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Diablo meets turn-based tactics in this colorful co-op roguelike - Inkbound Quick First Impressions

Diablo meets turn-based tactics in this colorful co-op roguelike - Inkbound Quick First Impressions

5K View2023-05-19
Play it, especially if you can get a few friends to join you. Inkbound delivers a robust and satisfying single-player experience, but this roguelike RPG is even more exciting when you can combine your abilities with the skills of other players. Every class feels distinct, and the turn-based combat system has tons of strategic depth. While the game is debuting as an early access title, it’s extremely polished, and it already feels like it’s a complete game. Inkbound is developed by Shiny Shoe, the team behind the amazing Monster Train, so I’m confident things will only get better from here.
I’ve currently spent around eighteen hours with Inkbound, but I’m confident I’ll devote a lot more time to the game in the months and weeks to come. I mostly played the game solo, but I did get the chance to try out its excellent co-op mode. While I’d recommend playing Inkbound with a keyboard and mouse, I primarily played on my Steam Deck. It runs perfectly on the Deck, and while it took some time to adjust to the controls, I got the hang of it after a few runs.
• Tactics-heavy combat. Inkbound uses a turn-based battle system, but you’re not limited to a single attack each turn. Battle actions are governed by an energy meter, and nearly every action, from attacking enemies to moving across the field, consumes some of that energy. Your position on the battlefield affects the amount of damage you take, so you’ll need to plan out your attacks carefully to ensure you have the energy to move to safety before your turn is over. Inkbound shows you how much damage you’ll take when you end your turn, making it easy to see when you’re in danger. It felt amazing every time I managed to plan out a perfect turn and avoid incoming damage.
• Interesting classes. Currently, Inkbound has five classes, which the game refers to as aspects. Every aspect feels distinct and fun to play. My personal favorite is the Weaver, a magic user that can thread enemies together and dish out tons of damage at once. Other classes include the Magma Miner, a hammer-wielding warrior, and the ninja-like Mosscloak. Later on, I unlocked the Obelisk, a powerful fighter that uses shields as weapons, and the Clairvoyant, a support class that fights with orbs. It’s easy to switch classes between runs, so you can try out every class and find one that suits your play style.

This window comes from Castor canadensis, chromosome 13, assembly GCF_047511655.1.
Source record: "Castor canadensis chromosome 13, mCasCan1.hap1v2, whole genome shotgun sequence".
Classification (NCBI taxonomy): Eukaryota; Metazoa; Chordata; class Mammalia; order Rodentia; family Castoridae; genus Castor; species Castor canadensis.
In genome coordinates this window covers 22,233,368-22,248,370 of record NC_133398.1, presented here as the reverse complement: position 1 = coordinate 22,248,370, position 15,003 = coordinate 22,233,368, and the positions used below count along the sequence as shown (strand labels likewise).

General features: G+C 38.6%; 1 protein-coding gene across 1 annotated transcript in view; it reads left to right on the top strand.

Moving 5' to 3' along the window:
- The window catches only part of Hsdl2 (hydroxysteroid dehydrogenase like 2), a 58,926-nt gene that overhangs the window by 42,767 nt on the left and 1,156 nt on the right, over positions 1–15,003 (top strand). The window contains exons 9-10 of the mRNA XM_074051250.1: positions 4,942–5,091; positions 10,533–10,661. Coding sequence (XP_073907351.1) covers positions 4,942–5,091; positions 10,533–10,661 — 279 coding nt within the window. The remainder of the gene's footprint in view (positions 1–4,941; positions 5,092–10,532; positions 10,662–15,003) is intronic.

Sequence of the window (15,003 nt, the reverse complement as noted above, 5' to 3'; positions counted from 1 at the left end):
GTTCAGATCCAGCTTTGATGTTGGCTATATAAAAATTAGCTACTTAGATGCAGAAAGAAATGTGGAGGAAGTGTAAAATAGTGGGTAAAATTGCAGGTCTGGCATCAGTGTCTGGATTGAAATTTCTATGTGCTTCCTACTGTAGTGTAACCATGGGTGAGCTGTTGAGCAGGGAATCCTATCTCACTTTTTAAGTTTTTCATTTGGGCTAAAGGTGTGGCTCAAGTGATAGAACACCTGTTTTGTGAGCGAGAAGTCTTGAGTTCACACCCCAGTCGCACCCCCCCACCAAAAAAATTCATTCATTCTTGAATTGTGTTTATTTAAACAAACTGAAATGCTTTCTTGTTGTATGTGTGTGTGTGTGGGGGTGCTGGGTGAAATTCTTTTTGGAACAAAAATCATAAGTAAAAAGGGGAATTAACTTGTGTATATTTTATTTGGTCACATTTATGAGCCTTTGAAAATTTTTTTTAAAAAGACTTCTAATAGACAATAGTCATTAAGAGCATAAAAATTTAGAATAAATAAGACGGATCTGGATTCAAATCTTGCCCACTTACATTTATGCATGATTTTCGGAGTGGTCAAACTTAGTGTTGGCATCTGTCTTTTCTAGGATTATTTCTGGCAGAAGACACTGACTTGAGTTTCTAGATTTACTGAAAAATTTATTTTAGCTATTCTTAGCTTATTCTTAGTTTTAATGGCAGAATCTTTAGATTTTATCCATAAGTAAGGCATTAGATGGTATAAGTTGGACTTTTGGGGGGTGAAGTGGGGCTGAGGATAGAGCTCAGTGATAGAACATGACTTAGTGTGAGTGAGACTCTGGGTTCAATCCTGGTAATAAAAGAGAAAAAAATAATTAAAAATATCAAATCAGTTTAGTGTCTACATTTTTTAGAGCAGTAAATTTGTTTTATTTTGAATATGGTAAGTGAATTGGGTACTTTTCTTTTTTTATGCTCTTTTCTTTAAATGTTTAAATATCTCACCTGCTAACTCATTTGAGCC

• Varied runs. In true roguelike fashion, Inkbound lets you choose from a random selection of skills and bonuses over the course of your run. These abilities can dramatically change how a class plays, adding an extra player of excitement to each run. During my luckier runs, I was able to put together incredible powerful class builds that were an absolute blast to play. In one winning run, my Weaver gained the ability to teleport across the map and damage every enemy in its path. When I arrived at my destination, I gained extra energy, giving me the chance to deal even more damage before the end of my turn. I wasn’t that fortunate every run, but even when luck wasn’t on my side, I loved having the chance to try out different skills and customize my character.
• Awesome multiplayer. Since Inkbound is turn-based, I had some doubts about its co-op play, but those doubts were quickly put to rest once I invited another player to my party. You and your allies take your turns simultaneously, which keeps the gameplay snappy. It’s already fun to customize classes, but when you have teammates, you can combine class abilities and try out totally new strategies. There’s also a great selection of cosmetic items and emotes, so you can goof off with your party members in between fights.
• It’s online only. Inkbound requires players to stay connected to its servers during play, even when they’re playing solo. I’m not opposed to always-online games, but it feels unnecessary here. Since I played Inkbound before it launched, I didn’t have many encounters with other players, but I did have a random player show up in my hub world. I’m a little worried that this will detract from the overall experience once the game goes live.
• Limited exploration. Every time I entered a new location in Inkbound, I was stunned by its visuals, but unfortunately, there isn’t all that much to do. There are breakable objects, upgrades to grab, and the occasional fishing spot, but in most areas, I’d just follow a straight, short path to the next fight. The small locations make it easy to stay on track when you’re in a party, but I hope they expand the environments a little more in future updates.
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